How Should Businesses Get Ready for the New GST Law?

The recent approval of the central GST laws by the GST council suggests that its implementation from 1 July 2017 across India is apparent. It is considered as one of the biggest tax reform in the history of independent India and some feel that it is a lifestyle reform capable of changing the way businesses are conducted in the country. While it is the most talked about subject in the recent past still, nearly 50% of the businesses are not really aware of the impact it will cause as they consider it as just another tax regime.

The big business houses are gearing up for the change, but the level of unpreparedness is higher among small businesses and small entrepreneurs. Those who have a turnover of less than Rs 20 lakh feel they can bypass this new tax regime as they are exempted. What they don’t understand is that this exemption is not good for them in a long run. This is because if you don’t fall in the GST and are vendors to those who fall in it, then those businesses that you supply your product to will have to bear the burden of your compliance. This will eventually compel them to switch to vendors who are themselves registered under GST.

Joining the GST is not a Herculean task as some of the entrepreneurs or small businessmen presume it requires a high level of compliance. Since the broad structure of GST is already known and it’s less than a month since it will be implemented, it’s high time for the businesses to get ready for the change.

Here’s how businesses should prepare themselves to embrace the change as smoothly as possible.

1) Review the Business Processes and Supply Chains

It is expected that GST will impact all segments of the economy when it comes to business processes, prices and investments and profitability. Until now, there might be some transactions in your business processes that were not taxed. So, identify them as under the new structure, it is expected that tax will be applicable at each and every stage of the supply chain. Thus, the businesses need to access their supply chains and business processes to see the changes that need to be made and get it done in time to optimise credits that would be given in certain items under the GST.

2) Make Amendments to Existing Contracts

Businesses need to discuss with their vendors and suppliers of the upcoming change and make amendments to overcome transitional challenges if any. Under the new tax regime, the suppliers will be benefited by additional input credit. Thus, the businesses can renegotiate their terms on the price front. The existing contracts should be reviewed so that the necessary amendments are made in time to allow smooth transition to GST and also ensure the recovery of any additional tax impact.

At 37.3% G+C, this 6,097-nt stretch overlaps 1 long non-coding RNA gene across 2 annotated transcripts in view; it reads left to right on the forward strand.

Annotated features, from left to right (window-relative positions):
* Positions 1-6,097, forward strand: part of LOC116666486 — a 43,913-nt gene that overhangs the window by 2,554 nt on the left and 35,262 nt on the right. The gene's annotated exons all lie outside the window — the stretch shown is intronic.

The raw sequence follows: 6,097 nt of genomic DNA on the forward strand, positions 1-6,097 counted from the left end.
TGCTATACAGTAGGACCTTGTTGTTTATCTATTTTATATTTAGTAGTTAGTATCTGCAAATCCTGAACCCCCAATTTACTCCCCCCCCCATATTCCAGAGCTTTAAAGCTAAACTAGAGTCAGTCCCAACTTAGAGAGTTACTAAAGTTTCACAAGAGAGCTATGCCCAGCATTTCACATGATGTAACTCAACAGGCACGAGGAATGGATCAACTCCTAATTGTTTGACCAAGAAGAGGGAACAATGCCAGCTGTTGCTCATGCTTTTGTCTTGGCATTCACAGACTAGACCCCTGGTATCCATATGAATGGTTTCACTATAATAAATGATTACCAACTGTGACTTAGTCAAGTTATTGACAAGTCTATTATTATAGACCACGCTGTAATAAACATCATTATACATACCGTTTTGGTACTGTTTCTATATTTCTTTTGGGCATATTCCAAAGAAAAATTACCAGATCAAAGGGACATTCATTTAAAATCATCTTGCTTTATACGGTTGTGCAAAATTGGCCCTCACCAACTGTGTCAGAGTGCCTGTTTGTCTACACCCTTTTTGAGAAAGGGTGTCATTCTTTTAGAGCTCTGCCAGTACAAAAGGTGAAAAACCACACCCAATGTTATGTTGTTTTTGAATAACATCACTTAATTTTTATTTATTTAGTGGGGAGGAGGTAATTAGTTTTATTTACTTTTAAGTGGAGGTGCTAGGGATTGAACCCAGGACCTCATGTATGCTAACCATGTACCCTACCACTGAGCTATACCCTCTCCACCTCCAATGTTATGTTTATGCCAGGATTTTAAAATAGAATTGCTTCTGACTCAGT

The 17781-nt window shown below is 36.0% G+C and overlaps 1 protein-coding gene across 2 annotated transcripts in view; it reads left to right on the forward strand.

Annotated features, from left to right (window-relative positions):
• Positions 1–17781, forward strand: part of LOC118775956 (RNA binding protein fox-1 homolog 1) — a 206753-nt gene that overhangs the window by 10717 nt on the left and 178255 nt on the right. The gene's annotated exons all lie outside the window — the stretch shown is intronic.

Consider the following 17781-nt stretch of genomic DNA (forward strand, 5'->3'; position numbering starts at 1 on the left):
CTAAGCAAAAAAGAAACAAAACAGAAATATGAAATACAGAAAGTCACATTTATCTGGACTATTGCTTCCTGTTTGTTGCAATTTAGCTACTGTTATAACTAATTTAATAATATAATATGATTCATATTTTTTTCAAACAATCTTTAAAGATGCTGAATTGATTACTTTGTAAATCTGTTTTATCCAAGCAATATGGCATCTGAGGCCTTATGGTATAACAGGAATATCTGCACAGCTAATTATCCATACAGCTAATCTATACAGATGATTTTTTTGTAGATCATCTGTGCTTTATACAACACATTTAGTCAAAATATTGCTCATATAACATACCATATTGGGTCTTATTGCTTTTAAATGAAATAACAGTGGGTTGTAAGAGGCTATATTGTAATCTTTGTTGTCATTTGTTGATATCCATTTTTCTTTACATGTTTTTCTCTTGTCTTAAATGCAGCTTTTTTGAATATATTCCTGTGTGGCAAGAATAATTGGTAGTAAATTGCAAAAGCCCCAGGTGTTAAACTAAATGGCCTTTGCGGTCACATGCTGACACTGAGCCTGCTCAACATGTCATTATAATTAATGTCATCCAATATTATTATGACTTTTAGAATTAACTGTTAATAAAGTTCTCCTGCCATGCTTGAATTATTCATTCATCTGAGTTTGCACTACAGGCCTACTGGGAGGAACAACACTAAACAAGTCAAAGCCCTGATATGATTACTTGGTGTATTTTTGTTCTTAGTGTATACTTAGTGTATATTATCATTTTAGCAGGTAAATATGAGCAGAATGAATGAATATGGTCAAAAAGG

3) Accounting and Reporting Requirements 

The accounting and the reporting requirements will be revamped under the GST and that should be taken care of for the smooth transitioning. Some of these changes are as under:

  • GST advocates that tax would be levied on ‘supply of goods or services in the entire value chain’ as against the current indirect tax laws. Currently, manufacturing comes under central excise duty. Then there is a provision of service for service tax, the sale of goods for state sales tax, which is different for different states.
  • The Central Sales Tax (CST) that is incurred on the inter-state purchase of goods will be abolished and an integrated GST will come in place, which is creditable.
  • Under the GST, the destination-based consumption tax principle will be adopted. It means that the tax will be levied at the place where the consumption of goods or services takes place.

4) Technological Changes

The implementation of GST requires a rigorous compliance requirement that can be met only if businesses adopt a robust information technology platform. Thus, they should look if their systems require any technological changes to facilitate GST compliances. Some of the key areas that need immediate attention are:

The particulars for the new tax structure needs to be included in purchase orders, invoice, bill of entries recipient, vouchers etc.

  • The general ledgers are to be replaced by ones that meet the reporting requirement under the new regime.
  • The vendor master needs to be changed to include the GST registration number and some other details of the vendors as specified.
  • The GST return formats will obviously be different than those used currently for indirect taxes.

GST claims to be a game changer when it comes to conducting business and getting ready for it will make things simpler and easy.

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